During the semester, my roommate and another guy and I started a tradition called Corn Dog Wednesday. It is a weekly event that we hold (usually on Wednesday) where we make corn dogs from scratch. As in we mix up batter, and put it on the hot dog, and fry them ourselves. We don't actually kill the animal or any of that. But we have developed some mad skills for creating corn dogs. And it's actually pretty fun, so I'm going to make a link to the recipe I use. I take out the pepper, and add a bunch (to taste) of honey, but other than that, I just follow the recipe. There are a lot of intricacies to the process, but after a couple of tries, it get's pretty easy, and the corn dogs are pretty good. We have even been investing in various types of sauces to better enjoy our corn dog experience. We recently got some J Dawgs special sauce, and some Famous Dave's sweet and zesty barbecue sauce.
Corn Dog Wednesday has because a highlight of my week. There's nothing really special about our corn dogs, and it's really more work than it's worth to make them from scratch, but it's an awesome excuse to put down work for a while and just relax. I get to catch up with my friends and actually feed myself, which is nice in the middle of the week. Those are luxuries I usually reserve for my weekends. The downside to Corn Dog Wednesday is that I don't usually work any more during the day that we have it. The upside is that I'm usually refreshed and ready to get more work done for the rest of the week. I am particularly excited for Corn Dog Wednesday this week, because I have been so stressed with deadlines and finals lately.
Moral of the story? Corn dogs are beautiful things, if only for the fact that they let me take a well earned break from work once a week. I'm fairly certain that everyone needs a Corn Dog Wednesday in their life, whether it's a knitting club, or reading a book. Making time for yourself is just as important as making time for your studies.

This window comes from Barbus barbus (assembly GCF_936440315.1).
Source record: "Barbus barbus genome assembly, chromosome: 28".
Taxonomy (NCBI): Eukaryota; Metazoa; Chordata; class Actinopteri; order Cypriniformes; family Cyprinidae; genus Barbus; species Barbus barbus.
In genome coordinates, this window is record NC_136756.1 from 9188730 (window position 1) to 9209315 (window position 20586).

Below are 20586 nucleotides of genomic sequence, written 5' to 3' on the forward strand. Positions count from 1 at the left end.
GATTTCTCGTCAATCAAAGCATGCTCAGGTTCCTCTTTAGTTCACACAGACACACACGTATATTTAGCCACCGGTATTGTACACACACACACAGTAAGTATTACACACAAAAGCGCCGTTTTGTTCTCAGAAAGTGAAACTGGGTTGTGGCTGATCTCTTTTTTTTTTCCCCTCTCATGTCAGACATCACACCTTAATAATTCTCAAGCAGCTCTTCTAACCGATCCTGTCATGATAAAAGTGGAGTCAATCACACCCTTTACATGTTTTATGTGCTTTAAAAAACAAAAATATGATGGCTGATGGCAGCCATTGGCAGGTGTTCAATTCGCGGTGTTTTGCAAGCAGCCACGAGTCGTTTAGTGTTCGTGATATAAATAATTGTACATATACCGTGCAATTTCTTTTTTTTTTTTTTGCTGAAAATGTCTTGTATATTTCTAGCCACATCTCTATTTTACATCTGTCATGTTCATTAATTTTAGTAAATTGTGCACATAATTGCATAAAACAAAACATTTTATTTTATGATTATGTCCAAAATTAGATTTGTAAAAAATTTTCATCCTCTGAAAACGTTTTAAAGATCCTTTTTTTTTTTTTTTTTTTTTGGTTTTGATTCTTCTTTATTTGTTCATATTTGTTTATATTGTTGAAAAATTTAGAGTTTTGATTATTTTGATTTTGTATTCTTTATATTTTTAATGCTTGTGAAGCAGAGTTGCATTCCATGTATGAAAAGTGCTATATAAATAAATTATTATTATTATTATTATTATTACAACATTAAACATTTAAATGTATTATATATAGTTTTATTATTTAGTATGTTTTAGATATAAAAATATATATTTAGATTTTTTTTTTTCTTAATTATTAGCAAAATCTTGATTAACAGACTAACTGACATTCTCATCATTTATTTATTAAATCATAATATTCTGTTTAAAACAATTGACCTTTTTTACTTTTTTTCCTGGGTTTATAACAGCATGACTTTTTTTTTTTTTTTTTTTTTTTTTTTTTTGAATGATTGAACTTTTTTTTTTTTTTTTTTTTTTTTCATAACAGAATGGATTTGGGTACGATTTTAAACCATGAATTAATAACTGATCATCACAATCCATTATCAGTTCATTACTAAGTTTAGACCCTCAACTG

Fun With Technology

The other day, all of the printers on campus were down, so I asked my friend if I could borrow his printer. He agreed. So I went over to his place, and plugged in the printer into my USB port. The printer said that it needed to download some software (Okay, so it didn't really say that. A box popped up on my computer screen.). They were drivers. Of course it needs to install software. I told it to download them. The estimated remaining time started at three hours. Then it went to four hours. Then five hours. Then 28 minutes. And from there, it bounced around everything from 2 minutes to an hour for the next 5 minutes. After which it became apparently stable on 8 minutes. At that point, I turned to my friend.
"Do you think we've earned ourselves 15 minutes of Tetris before we go back to work?"
"I want to say no, but I really want to!"
And thus we played Tetris for 15 minutes. The most glorious 15 minutes that have occurred in my life since Thanksgiving. I won, of course. We returned to the printer, and saw the estimated remaining time sitting at 14 minutes. After another 5 minutes or so, it was done. I saw the download box disappear, and went to add the printer to my computer. When I did that, it asked me if I wanted to download the software for that printer. Didn't I just do that? Apparently not.
"You know, we've been stupid," said my friend. "Just email it to yourself, and we'll print it off with my computer." I had already emailed it to myself, so I just plugged the printer into my friend's computer, and downloaded the paper. And then I went back to my computer to change the file format, so I could open it on his computer. After that, I tried printing off the paper. And halfway through the paper, my friend's computer ran out of paper. So we had to get his power cord, and plug it in, and restart the computer, and then re-download the paper, and then print off the two pages that didn't come out.
That was by far the most work that I have ever been through to print a single paper.

Hell is Cold

Provo woke up this morning to a wintery surprise. And not the good kind, in my opinion. I didn't even see the fresh white blanket until I left my apartment. I hadn't planned on walking through it that morning, which made me pretty grumpy (I seem to feel that way a lot lately...). Back at home, my mom is very particular about the language we use around the house. And one of the words she doesn't like to hear from us is the 4-letter "S" word. She tends to get downright nasty toward my siblings and I when we say the word "snow." She doesn't like it, you see. It is a vile thing. You have to shovel it, and avoid slipping in it, and it makes everyone drive like they're in bumper cars. Also, the snow sunburns your eyes, and makes everything wet. Especially when it all melts off in the spring.